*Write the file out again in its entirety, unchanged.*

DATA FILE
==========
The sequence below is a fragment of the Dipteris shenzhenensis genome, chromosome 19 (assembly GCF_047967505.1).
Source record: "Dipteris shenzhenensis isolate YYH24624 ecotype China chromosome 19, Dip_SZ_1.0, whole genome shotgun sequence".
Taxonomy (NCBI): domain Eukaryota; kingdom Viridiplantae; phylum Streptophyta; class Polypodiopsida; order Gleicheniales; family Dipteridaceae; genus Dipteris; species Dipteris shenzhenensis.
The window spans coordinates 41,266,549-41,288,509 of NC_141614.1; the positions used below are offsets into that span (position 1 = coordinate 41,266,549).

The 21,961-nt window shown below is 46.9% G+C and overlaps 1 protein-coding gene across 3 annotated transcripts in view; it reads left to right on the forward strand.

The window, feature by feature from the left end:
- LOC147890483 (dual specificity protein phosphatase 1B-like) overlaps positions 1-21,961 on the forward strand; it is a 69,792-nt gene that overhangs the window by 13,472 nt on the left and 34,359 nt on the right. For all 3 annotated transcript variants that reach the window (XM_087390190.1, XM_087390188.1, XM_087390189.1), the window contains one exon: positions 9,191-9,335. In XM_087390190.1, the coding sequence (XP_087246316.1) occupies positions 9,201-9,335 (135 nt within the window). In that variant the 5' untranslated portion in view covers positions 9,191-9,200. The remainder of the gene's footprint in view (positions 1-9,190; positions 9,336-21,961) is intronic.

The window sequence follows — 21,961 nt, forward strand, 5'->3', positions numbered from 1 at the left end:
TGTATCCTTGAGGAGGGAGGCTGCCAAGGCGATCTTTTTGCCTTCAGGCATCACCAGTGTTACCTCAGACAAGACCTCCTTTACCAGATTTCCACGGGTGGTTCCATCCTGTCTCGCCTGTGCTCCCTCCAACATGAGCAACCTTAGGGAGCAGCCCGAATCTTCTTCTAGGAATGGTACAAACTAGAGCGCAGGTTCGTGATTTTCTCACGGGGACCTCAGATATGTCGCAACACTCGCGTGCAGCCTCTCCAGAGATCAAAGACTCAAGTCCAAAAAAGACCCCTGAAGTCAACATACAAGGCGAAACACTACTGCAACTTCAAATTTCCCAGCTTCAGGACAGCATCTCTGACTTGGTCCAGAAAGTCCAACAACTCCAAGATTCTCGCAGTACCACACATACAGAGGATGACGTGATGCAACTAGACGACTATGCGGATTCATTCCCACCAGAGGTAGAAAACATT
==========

The sequence below is a fragment of the Dipteris shenzhenensis genome, chromosome 19 (assembly GCF_047967505.1).
Source record: "Dipteris shenzhenensis isolate YYH24624 ecotype China chromosome 19, Dip_SZ_1.0, whole genome shotgun sequence".
Taxonomy (NCBI): domain Eukaryota; kingdom Viridiplantae; phylum Streptophyta; class Polypodiopsida; order Gleicheniales; family Dipteridaceae; genus Dipteris; species Dipteris shenzhenensis.
The window spans coordinates 41,266,549-41,288,509 of NC_141614.1; the positions used below are offsets into that span (position 1 = coordinate 41,266,549).

The 21,961-nt window shown below is 46.9% G+C and overlaps 1 protein-coding gene across 3 annotated transcripts in view; it reads left to right on the forward strand.

The window, feature by feature from the left end:
- LOC147890483 (dual specificity protein phosphatase 1B-like) overlaps positions 1-21,961 on the forward strand; it is a 69,792-nt gene that overhangs the window by 13,472 nt on the left and 34,359 nt on the right. For all 3 annotated transcript variants that reach the window (XM_087390190.1, XM_087390188.1, XM_087390189.1), the window contains one exon: positions 9,191-9,335. In XM_087390190.1, the coding sequence (XP_087246316.1) occupies positions 9,201-9,335 (135 nt within the window). In that variant the 5' untranslated portion in view covers positions 9,191-9,200. The remainder of the gene's footprint in view (positions 1-9,190; positions 9,336-21,961) is intronic.

The window sequence follows — 21,961 nt, forward strand, 5'->3', positions numbered from 1 at the left end:
TGTATCCTTGAGGAGGGAGGCTGCCAAGGCGATCTTTTTGCCTTCAGGCATCACCAGTGTTACCTCAGACAAGACCTCCTTTACCAGATTTCCACGGGTGGTTCCATCCTGTCTCGCCTGTGCTCCCTCCAACATGAGCAACCTTAGGGAGCAGCCCGAATCTTCTTCTAGGAATGGTACAAACTAGAGCGCAGGTTCGTGATTTTCTCACGGGGACCTCAGATATGTCGCAACACTCGCGTGCAGCCTCTCCAGAGATCAAAGACTCAAGTCCAAAAAAGACCCCTGAAGTCAACATACAAGGCGAAACACTACTGCAACTTCAAATTTCCCAGCTTCAGGACAGCATCTCTGACTTGGTCCAGAAAGTCCAACAACTCCAAGATTCTCGCAGTACCACACATACAGAGGATGACGTGATGCAACTAGACGACTATGCGGATTCATTCCCACCAGAGGTAGAAAACATT